A high level code of investigative conduct should be developed for maritime nations in order to have a more transparent and efficient process when dealing with maritime accidents in sovereign waters, said Captain Jonathan Walker of the London Offshore Consultants in the Political Forum workshop during the second day of IUMI 2017 yesterday morning.
Speaking on the topic "Government intervention impacting the cost of claims", Captain Walker said that while the industry acknowledges the sovereign right of authorities to conduct investigations, detention and long delays still occur which may be caused by a slow investigative process, convoluted laws and emotive local issues which may lead to the criminalisation of seafarers.
Crucially, in some cases, the grounds for such detentions have not been clear to the seafarers being detained or to the international maritime community, he added.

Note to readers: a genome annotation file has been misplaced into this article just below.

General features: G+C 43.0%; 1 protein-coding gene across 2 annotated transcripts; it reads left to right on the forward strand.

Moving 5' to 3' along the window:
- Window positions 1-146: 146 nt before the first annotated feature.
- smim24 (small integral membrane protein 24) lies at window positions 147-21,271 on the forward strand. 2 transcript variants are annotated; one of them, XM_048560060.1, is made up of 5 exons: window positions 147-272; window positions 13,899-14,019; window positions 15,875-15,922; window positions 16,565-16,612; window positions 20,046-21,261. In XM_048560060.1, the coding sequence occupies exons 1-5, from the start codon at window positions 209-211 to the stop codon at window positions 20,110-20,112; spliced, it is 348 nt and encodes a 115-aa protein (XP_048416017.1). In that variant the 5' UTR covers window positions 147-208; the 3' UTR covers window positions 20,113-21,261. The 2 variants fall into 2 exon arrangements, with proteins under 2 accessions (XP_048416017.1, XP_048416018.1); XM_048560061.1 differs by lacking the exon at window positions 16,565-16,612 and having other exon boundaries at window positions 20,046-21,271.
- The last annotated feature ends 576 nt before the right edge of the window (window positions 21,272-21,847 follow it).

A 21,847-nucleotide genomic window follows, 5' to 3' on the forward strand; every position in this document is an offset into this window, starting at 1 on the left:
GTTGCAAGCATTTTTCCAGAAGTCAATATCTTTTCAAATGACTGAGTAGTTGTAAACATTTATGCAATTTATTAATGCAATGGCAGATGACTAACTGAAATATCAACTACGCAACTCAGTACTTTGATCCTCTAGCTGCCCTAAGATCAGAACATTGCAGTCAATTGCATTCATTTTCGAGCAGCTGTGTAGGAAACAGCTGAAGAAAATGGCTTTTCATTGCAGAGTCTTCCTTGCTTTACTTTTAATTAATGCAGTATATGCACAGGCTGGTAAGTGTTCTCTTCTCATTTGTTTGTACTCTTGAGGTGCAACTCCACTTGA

Captain Walker offered several suggestions which include a unified approach by the International Maritime Organisation (IMO) to develop a marine investigation code to ensure greater transparency, as well as a call for the IMO and ILO to develop early release procedures for seafarers under investigation by member countries.
He added that many seafarers suffer emotionally and financially from the long detention of vessels, and much more needs to be done to protect them from unfair incarceration.
He also encouraged marine insurers to be more proactive in maintaining regular conversations with government officials, as appointed officials may change quite frequently in certain jurisdictions.
Both insurers and governments should also ensure that those dealing with marine casualties have the requisite knowledge and experience, as a lack of expertise would increase cost dramatically.